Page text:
Neurons and glia appear in a 3d culture derived from IPSCs

iPSC Models

Modeling neurological disorders using induced pluripotent stem cells (iPSCs) and tissue bioengineering

Induced pluripotent stem cell (iPSC) technologies provide powerful tools to study human disease in relevant cell types derived from human sources. Our lab has generated numerous iPSC lines by reprogramming fibroblasts from healthy individuals, as well as from late onset sporadic Alzheimer’s disease (LOAD), early onset familial AD (fAD), and Down syndrome patients. To assess the phenotypic consequences of disease-associated genetic variants, we additionally apply the CRISPR/Cas9 genome-editing technique to create isogenic cell lines, as well as genome-engineering approaches such as the dCAS9 system to examine the impact of non-coding genetic variants of AD on gene expression. Cell-type specific interrogations can be carried out by differentiating iPSCs into the major brain cell types – including excitatory neurons, astrocytes, oligodendrocytes, and microglia – that can be used for a number of basic and applied research purposes. For example, we recently reported the possibility of modeling LOAD caused by the APOE4 allele. Using CRISPR/Cas9-editing to generate two isogenic pairs of iPSC lines – with conversion of APOE3 to APOE4 and conversely, correction of APOE4 to E3 – we demonstrated that APOE4 neurons are hyperexcitable and secrete elevated levels of Aβ42 peptide. In addition, we found that APOE4 astrocytes show increased cholesterol biosynthesis and reduced Aβ uptake, and APOE4 microglia are more prone to inflammation and impaired in Aβ uptake. These results provide strong evidence that APOE4 impacts the function of all major brain cell types to facilitate the development of AD pathology. Furthermore, in illuminating how specific gene perturbations effect AD-like pathology directly in human neurons and glia, these phenotypes can be applied in screening libraries of drug-like chemicals in a high-throughput fashion to determine new potential therapeutic candidates.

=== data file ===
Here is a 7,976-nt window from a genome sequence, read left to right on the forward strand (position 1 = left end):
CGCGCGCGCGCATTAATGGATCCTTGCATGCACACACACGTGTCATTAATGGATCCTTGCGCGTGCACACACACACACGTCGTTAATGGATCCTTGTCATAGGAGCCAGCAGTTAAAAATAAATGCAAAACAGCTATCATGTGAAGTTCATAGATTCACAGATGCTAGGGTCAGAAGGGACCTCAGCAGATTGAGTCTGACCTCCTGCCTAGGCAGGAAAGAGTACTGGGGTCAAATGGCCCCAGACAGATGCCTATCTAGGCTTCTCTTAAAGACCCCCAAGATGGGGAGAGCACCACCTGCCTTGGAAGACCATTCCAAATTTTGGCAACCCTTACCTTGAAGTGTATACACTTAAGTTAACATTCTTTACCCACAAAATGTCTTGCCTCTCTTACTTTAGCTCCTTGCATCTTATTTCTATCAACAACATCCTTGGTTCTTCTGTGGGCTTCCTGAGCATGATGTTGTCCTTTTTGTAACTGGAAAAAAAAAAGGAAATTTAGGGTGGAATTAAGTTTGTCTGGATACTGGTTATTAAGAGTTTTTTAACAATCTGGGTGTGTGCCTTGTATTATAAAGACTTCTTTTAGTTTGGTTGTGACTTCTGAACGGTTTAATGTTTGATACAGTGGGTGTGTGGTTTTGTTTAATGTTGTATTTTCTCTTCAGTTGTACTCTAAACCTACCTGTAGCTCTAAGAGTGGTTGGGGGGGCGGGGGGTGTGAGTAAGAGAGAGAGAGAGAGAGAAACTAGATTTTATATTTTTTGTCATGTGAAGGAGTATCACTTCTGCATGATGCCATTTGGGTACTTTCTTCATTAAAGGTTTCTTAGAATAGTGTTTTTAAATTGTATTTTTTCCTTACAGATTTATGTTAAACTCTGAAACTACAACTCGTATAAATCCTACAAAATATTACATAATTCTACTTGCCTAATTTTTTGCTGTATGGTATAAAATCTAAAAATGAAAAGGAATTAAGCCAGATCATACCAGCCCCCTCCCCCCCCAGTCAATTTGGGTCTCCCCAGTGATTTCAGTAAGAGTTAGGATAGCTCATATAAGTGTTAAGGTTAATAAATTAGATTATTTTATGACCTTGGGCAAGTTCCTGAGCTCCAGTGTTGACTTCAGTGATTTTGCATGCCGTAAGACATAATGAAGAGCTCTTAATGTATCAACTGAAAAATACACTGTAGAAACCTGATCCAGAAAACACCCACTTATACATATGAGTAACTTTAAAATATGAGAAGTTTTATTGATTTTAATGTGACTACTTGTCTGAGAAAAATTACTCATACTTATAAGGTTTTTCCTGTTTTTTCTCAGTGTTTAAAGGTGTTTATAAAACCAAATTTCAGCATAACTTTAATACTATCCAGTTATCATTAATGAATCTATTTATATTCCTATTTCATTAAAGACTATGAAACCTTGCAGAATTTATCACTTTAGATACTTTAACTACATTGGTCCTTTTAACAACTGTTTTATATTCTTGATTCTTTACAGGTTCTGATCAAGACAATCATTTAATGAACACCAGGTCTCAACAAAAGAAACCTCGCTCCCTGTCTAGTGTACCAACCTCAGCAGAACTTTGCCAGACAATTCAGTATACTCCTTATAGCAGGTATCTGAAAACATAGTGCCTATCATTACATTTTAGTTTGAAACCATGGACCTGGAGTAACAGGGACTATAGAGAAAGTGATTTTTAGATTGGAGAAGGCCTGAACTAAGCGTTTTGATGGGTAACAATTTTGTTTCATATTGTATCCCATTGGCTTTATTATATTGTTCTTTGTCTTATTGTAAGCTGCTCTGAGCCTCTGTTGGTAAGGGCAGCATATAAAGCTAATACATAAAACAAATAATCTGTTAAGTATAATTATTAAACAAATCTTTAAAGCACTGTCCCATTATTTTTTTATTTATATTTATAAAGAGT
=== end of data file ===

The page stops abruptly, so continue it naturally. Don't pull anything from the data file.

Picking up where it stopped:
In addition to conventional 2D cultures,  the Tsai Lab is also developing and utilizing complex culture systems in 3D and with multiple cell types in co-culture. Using techniques of bioengineering combined with multiphoton deep imaging, optogenetics, and electrophysiology, we can recapitulate and study complex in vitro models of human brain tissue. In “mini-brain” or organoid cultures, we can examine neuronal and glial activity and relevant disease phenotypes such as protein aggregation, neuronal connectivity, and synapse loss. For instance, we showed that the organoids derived from fAD iPSC lines – including those harboring APP gene duplication or presenilin mutations – develop extracellular amyloid aggregates and tau hyperphosphorylation following 60 days in culture. These pathological phenotypes could be ameliorated by treating these cultures with beta- and gamma-secretase inhibitors. Current efforts aim to better recapitulate the in vivo brain environment by adding engineered vasculature to our 3D organoids to mimic the blood brain barrier. Ultimately, we hope that these techniques will facilitate and expedite drug screening and discovery by allowing us to use engineered human brain organoids to directly screen for compounds and therapies likely to work in the in vivo human brain.